Proper Validation

Discussion in 'C++' started by Immortal Nephi, Apr 23, 2009.

  1. I have seen many websites. They always state. Most programmers want
    high performance. They are tired of writing OOP with C++ class. They
    complain about CPU’s overheads because indirection has to be done to
    modify data members. They want to use direct memory instead. They
    decide to stick with old habit of writing C source code to use global
    variables and global functions.
    Set and Get member functions are very important because you want to
    validate data members to avoid incorrect value. Sometimes, they use
    if keyword. Sometimes, they find a way to modify data members without
    needing to use if keyword.
    If Set and Get member functions are not used, then you have to
    examine each hundreds of member functions and try to find why data
    member contains incorrect value. To reduce debugging is better
    software engineering.
    Let me give you my example class code with validation. You may
    notice incomplete code such as NULL on data member—ram and
    p_opcode_array. You do not need to say something about incomplete
    code, but you know what I mean.
    Tell me what you think if class design is to be good software
    engineering. Compare opcode_1() and opcode_1_bad(). The execution on
    this program can be overhead on the CPU. How can you find a way to
    use direct memory instead of indirection? Inline keyword and static
    keyword are the answer.
    Tell me your opinion. Why do programmers want to avoid C++ class if
    they want to write emulator with high performance?

    class CPU
    {
    public:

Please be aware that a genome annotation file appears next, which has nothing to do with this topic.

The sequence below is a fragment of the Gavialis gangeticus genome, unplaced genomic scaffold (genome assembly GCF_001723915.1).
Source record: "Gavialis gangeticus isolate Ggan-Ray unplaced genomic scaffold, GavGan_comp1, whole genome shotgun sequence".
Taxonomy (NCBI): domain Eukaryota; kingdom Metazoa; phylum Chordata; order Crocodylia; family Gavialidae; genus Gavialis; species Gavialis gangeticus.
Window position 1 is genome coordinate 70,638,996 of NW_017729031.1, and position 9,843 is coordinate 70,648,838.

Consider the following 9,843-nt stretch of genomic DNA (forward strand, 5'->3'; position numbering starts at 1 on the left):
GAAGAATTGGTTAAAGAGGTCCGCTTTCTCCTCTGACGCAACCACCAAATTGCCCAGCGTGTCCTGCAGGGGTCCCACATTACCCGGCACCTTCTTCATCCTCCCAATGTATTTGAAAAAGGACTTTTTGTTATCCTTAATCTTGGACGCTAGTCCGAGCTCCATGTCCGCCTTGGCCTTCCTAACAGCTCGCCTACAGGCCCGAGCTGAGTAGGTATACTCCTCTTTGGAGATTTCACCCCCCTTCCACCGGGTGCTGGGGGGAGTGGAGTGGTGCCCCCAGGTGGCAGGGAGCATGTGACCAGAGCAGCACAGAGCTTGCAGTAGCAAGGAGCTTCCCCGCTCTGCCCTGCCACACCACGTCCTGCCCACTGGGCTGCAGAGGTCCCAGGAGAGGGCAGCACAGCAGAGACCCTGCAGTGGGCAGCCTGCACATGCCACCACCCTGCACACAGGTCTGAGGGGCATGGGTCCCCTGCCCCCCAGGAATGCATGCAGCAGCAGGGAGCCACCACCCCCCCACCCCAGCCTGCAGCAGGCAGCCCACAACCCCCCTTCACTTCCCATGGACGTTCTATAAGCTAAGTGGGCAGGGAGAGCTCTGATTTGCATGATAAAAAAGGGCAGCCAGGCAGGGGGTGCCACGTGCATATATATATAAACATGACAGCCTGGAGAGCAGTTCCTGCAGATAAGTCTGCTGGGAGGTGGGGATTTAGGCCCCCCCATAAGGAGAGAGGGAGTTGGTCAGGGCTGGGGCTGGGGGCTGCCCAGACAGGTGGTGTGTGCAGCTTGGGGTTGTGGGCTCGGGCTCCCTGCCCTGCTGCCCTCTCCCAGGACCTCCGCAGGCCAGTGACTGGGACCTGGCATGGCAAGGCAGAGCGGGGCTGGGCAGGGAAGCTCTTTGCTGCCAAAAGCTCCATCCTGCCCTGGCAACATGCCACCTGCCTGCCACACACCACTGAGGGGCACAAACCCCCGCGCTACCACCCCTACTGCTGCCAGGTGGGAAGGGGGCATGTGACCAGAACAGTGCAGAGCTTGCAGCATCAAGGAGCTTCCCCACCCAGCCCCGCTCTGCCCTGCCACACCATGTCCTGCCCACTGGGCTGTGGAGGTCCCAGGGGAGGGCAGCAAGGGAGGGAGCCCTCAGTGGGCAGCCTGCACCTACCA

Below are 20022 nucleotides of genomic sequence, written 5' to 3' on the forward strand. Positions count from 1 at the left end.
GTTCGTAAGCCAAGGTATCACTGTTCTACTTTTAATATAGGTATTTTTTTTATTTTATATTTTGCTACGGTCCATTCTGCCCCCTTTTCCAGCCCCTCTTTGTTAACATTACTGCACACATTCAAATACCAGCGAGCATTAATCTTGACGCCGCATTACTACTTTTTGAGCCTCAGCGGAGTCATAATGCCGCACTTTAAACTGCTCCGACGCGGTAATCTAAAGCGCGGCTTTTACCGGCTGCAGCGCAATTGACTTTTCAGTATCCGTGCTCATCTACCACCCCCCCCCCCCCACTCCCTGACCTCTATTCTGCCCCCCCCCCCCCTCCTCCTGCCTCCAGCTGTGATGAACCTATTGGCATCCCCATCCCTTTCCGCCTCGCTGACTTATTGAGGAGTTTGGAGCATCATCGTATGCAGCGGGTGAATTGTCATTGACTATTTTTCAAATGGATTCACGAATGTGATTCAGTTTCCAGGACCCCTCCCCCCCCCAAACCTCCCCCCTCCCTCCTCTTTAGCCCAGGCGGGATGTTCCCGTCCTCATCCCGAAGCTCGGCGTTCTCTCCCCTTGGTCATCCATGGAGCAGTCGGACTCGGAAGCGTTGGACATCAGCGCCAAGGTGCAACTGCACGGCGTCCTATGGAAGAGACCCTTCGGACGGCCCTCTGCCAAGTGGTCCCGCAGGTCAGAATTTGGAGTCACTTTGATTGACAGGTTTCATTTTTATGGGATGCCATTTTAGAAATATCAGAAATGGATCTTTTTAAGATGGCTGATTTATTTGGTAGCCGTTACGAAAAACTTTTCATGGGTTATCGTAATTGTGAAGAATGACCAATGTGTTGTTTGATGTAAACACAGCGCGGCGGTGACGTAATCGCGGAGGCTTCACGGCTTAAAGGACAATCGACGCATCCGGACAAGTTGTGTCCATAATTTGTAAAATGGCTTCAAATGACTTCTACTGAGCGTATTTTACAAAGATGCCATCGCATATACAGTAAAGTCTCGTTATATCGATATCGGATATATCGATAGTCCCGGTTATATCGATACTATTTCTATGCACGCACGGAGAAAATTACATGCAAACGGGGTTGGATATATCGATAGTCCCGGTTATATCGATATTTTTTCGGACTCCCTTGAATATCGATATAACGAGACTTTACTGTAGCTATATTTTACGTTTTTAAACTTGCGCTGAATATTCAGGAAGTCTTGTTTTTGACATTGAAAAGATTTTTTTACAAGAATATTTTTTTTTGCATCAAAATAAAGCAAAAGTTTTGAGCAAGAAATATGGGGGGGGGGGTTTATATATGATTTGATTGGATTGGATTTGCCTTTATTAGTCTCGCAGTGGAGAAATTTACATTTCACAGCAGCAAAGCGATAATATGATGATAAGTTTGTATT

CPU() : reg_a(0), reg_x(0), reg_y(0), reg_pc(0), reg_opcode(0), ram
    (0) {}
    ~CPU() {}

    void run()
    {
    (*p_opcode_array[reg_opcode])(); // run opcode_1(), ...,, opcode_256
    ()
    }

    private:
    void opcode_1() // Good Software Engineering Practice
    {
    set_reg_a( ram[reg_pc] );
    increment_reg_pc();
    }

    void opcode_1_bad() // Modifying data member directly is bad practice
    {
    reg_a = ram[reg_pc];
    reg_a &= 0xFF;

    reg_pc++;
    reg_pc &= 0xFFFF;
    }

    void set_reg_a( unsigned reg)
    {
    reg_a = reg & 0xFF; // Validate to 8 bits only
    }

    unsigned int get_reg_a()
    {
    return reg_a;
    }

    void increment_reg_pc()
    {
    reg_pc++;
    reg_pc &= 0xFFFF;
    }

    unsigned int reg_a;
    unsigned int reg_x;
    unsigned int reg_y;
    unsigned int reg_pc;
    unsigned int reg_opcode;
    unsigned char* ram;
    void (*p_opcode_array[0x100])();
    };
     
    Immortal Nephi, Apr 23, 2009
    #1
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  2. Immortal Nephi

    James Kanze Guest

    On Apr 23, 5:20 am, "Alf P. Steinbach" <> wrote:
    > * Immortal Nephi:


    [...]
    > You have hit on an important software engineering principle:


    > * In programming, as opposed to some other engineering disciplines,
    > redundancy (repetition of the same or similar code) is generally Bad..


    Actually, I don't think that there's any real difference between
    software engineering and other disciplines here. Redundency is
    good, duplication of effort is bad. They're both really the
    same thing, however: the difference is why and how they are
    used. Thus, having a low level function validate its arguments